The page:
When SAP AG announced it was unveiling an on-demand customer relationship management (CRM) option, it meant we would finally see a head-to-head battle in hosted CRM between SAP and Oracle, which purchased Siebel and its CRM OnDemand last fall. But both enterprise software behemoths are playing catch-up to Salesforce.com. Even with its CRM OnDemand entering Release 9, Siebel has had moderate success at best with the on-demand offering, and has barely put a dent in Salesforce.com's sales.
|[ THE Q.T. ]|
Word is another prominent BI analyst is following ex-Gartner analyst Howard Dresner's path and joining a vendor. Rivals are grumbling they'll have to think twice before sharing long-range plans with analysts.
The prospects for these two CRM hosting newcomers are iffy. It's too early to tell if SAP's new solution will be successful, but industry guru Gary Lemke, publisher of CRMAdvocate, has his doubts. "I just don't think offering on-demand solutions is in SAP's DNA," he says. "They are all about big, enterprise applications that take massive resources to install. That is not the on-demand model."
As SAP describes the product, however, it's clear that it's not intended so much as an alternative to its on-premises CRM as it is an entry point. "A hosted, Web-based solution built on the mySAP CRM platform," the company explains, "can help jump-start your CRM project. You can ... move seamlessly to mySAP CRM as your needs evolve, without costly downtime, rework and loss of data."
According to Gartner analyst Robert Desisto, SAP's version of the multitenant model — critical for a vendor to roll out new releases quickly — is somewhat unusual in that it "pushes" versions of software to a shared hardware model with a dedicated database for each customer. "SAP's approach improves the perception of security but does not guarantee improved security or performance over traditional on-demand vendors," says Desisto. "Security and performance improvements can be proved only through customer implementations over time."
Oracle's acquisition of Siebel backs CRM OnDemand with deeper R&D pockets, giving the database giant a big head start in the race against SAP and an immediate ability to compete head-to-head with Salesforce.com. In the near term, however, Forrester Research analyst Liz Herbert argues that Oracle will likely struggle with transitional problems, including losing talent and key relationships, merging architectures across its multitude of products and migrating Siebel CRM OnDemand to an Oracle architecture.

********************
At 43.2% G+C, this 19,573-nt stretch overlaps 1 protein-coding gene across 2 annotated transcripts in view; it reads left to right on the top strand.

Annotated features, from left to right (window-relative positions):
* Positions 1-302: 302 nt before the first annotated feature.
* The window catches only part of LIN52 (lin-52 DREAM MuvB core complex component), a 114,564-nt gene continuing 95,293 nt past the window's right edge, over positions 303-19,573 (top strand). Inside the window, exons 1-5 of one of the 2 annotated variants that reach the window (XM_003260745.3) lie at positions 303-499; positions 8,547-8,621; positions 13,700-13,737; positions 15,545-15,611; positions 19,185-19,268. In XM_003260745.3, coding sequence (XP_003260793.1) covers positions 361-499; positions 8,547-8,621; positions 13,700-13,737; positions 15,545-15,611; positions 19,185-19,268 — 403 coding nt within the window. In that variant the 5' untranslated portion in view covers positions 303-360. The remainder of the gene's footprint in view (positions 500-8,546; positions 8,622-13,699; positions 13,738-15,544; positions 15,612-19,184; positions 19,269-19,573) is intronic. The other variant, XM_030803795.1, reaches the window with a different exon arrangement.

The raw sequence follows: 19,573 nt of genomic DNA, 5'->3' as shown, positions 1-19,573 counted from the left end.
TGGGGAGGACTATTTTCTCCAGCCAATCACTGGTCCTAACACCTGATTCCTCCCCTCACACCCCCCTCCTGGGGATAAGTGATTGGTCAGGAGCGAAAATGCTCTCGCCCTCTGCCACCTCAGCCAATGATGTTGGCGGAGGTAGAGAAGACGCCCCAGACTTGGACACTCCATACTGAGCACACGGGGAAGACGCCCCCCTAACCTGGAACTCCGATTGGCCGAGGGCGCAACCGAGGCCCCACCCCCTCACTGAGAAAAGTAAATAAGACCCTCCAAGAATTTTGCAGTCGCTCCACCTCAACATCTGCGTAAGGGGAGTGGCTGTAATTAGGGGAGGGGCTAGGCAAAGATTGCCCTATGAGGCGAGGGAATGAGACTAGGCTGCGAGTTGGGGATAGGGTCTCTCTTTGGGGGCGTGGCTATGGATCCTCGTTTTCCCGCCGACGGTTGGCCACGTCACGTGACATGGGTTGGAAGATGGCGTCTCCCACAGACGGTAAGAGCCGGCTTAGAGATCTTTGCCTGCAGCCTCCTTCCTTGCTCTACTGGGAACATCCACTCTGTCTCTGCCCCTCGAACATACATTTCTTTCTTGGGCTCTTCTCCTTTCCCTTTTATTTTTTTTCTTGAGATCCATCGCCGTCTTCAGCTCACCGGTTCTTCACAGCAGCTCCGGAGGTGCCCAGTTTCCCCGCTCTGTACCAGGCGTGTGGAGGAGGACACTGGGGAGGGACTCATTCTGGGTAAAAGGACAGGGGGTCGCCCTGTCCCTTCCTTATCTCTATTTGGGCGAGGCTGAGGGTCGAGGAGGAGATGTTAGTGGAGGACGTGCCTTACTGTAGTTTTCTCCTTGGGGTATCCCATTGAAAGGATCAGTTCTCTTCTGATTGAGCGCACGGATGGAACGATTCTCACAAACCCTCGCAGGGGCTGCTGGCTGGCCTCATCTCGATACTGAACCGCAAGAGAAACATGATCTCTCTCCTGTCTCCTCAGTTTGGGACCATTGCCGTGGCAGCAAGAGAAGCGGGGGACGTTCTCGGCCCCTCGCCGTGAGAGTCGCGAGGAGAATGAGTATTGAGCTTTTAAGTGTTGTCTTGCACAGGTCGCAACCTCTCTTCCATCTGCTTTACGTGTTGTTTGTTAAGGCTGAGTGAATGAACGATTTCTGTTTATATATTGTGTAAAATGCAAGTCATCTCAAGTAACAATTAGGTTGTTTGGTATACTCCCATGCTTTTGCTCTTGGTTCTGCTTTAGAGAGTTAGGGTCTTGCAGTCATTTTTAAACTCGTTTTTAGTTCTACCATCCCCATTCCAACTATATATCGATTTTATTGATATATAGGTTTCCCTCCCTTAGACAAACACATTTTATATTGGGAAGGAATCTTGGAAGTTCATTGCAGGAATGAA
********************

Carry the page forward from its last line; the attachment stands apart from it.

Salesforce.com has had its own challenges, including system outages that caused its hosted apps to be unavailable for five hours in December and for more than one hour twice in February. But Lemke argues that on-premise software may be just as unreliable, if not more so. Salesforce.com also seems to be on to something with its AppExchange, an on-demand application sharing service that provides Salesforce.com-compatible apps that help users get the most out of the data their company has tied up in the hosted app. "There is always a need to have access or present information from back office systems," says Lemke. "And CRM — hosted or in-house — is a great home for analytics, to better understand markets and customers."
— Jeff Morris
|[ KEY PERFORMANCE INDICATORS ]|
|Google Desktop Search|
First the Electronic Frontier Foundation and Gartner called Google Desktop's "Search Across Computers" feature a security risk and advised corporate administrators to turn it off. Then a Google product manager echoed the warning. The feature automatically stores copies of data on multiple computers. Google Desktop 3 for Enterprises lets an admin disable the feature.
|Data Backup and Archiving|
The good news is we're better than the Brits at backup, according to surveys conducted in the U.S. and U.K. by BridgeHead Software. The bad news: We're only slightly better, and both countries back up (for recovery) when they should archive (for retention). The study found 28 percent of U.K. companies do not archive data, while 23 percent of U.S. companies fail to archive information.
|IT Wages Up|
Hourly wages for highly skilled technology professionals hit record levels in the fourth quarter of 2005, according to the Yoh Index of Technology Wages. Wages increased 3.1 percent overall, compared with Q4 2004. Among the highest paid were SAP functional consultants ($75 per hour), data warehouse architects ($69 an hour) and CRM project managers ($62 per hour).